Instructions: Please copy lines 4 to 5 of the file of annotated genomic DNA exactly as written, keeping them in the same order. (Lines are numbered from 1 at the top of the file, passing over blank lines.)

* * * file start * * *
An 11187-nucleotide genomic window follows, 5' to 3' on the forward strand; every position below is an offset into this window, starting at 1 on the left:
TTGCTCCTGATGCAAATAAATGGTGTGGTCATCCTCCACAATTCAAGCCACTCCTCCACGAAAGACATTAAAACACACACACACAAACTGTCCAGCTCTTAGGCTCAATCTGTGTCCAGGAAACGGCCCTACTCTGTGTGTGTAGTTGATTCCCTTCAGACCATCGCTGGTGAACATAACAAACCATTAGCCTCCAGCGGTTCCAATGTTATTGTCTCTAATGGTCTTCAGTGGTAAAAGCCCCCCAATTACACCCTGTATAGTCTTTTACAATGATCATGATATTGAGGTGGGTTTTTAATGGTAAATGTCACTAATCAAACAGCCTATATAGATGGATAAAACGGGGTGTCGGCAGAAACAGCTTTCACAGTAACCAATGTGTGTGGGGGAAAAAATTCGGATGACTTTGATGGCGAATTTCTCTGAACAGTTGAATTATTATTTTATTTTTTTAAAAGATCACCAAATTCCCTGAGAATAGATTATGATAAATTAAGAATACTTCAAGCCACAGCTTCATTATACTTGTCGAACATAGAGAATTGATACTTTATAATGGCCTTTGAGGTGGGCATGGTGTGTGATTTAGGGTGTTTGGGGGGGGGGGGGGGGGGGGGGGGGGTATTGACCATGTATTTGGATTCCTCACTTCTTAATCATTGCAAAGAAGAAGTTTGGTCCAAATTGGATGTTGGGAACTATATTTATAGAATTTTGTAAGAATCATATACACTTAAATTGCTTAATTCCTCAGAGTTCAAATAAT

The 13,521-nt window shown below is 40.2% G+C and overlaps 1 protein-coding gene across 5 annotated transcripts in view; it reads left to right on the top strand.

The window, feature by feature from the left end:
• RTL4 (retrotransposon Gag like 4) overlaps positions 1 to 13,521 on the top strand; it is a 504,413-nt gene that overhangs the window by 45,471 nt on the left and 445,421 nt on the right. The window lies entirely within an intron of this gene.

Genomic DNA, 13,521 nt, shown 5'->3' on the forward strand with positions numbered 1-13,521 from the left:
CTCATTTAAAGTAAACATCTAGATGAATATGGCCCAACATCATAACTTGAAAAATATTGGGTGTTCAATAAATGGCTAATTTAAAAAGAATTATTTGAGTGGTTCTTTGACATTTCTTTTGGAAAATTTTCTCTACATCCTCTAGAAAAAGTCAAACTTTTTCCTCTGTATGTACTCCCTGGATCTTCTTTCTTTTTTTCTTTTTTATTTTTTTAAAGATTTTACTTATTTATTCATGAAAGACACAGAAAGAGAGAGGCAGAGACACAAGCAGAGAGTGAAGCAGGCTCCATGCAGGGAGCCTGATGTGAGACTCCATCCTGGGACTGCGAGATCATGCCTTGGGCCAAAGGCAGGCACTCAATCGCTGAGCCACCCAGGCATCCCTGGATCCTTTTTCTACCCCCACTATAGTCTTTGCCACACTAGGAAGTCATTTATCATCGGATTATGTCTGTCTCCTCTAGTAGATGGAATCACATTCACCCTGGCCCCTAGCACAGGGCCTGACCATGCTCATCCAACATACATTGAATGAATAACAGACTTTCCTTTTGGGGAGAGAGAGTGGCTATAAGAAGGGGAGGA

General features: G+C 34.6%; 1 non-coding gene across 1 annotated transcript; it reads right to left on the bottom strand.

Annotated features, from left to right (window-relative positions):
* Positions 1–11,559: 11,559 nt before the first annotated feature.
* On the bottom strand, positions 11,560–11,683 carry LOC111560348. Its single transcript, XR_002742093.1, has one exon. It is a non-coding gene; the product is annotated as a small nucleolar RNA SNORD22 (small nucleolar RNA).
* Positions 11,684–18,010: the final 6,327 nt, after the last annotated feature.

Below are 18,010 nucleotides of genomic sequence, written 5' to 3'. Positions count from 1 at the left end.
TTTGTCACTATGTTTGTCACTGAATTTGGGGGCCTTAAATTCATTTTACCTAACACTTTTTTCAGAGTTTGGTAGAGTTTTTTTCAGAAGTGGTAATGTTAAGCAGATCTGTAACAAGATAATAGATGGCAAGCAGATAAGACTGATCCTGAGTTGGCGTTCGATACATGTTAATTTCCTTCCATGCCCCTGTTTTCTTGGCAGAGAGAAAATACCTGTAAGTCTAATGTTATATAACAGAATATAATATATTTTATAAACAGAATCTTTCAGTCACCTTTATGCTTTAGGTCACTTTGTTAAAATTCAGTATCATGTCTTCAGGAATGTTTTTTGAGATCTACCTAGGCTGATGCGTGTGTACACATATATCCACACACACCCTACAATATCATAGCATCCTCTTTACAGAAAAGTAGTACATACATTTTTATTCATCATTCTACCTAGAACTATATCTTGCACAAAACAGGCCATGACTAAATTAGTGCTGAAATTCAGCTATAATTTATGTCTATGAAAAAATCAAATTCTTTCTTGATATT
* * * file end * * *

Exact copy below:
The window, feature by feature from the left end:
• RTL4 (retrotransposon Gag like 4) overlaps positions 1 to 13,521 on the top strand; it is a 504,413-nt gene that overhangs the window by 45,471 nt on the left and 445,421 nt on the right. The window lies entirely within an intron of this gene.